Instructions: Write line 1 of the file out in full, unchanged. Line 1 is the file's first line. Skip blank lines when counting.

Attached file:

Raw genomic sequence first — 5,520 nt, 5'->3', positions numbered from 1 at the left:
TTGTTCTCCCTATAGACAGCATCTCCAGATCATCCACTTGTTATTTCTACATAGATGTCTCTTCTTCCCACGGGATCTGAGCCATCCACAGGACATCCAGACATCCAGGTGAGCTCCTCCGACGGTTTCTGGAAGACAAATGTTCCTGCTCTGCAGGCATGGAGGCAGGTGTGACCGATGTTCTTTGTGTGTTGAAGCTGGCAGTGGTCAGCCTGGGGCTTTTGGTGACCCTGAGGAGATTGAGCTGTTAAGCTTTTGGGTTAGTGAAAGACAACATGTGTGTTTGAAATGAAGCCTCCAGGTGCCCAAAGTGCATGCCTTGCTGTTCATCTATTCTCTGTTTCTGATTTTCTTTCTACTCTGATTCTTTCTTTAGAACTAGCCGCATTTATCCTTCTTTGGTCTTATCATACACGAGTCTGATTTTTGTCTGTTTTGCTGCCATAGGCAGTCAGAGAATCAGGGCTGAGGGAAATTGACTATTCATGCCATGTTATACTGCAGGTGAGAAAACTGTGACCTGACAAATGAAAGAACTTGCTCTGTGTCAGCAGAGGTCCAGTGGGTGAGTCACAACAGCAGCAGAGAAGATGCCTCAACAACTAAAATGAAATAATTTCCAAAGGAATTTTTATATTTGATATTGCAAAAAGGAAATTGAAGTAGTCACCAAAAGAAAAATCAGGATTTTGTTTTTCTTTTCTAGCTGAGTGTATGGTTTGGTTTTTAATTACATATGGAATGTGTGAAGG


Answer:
Raw genomic sequence first — 5,520 nt, 5'->3', positions numbered from 1 at the left: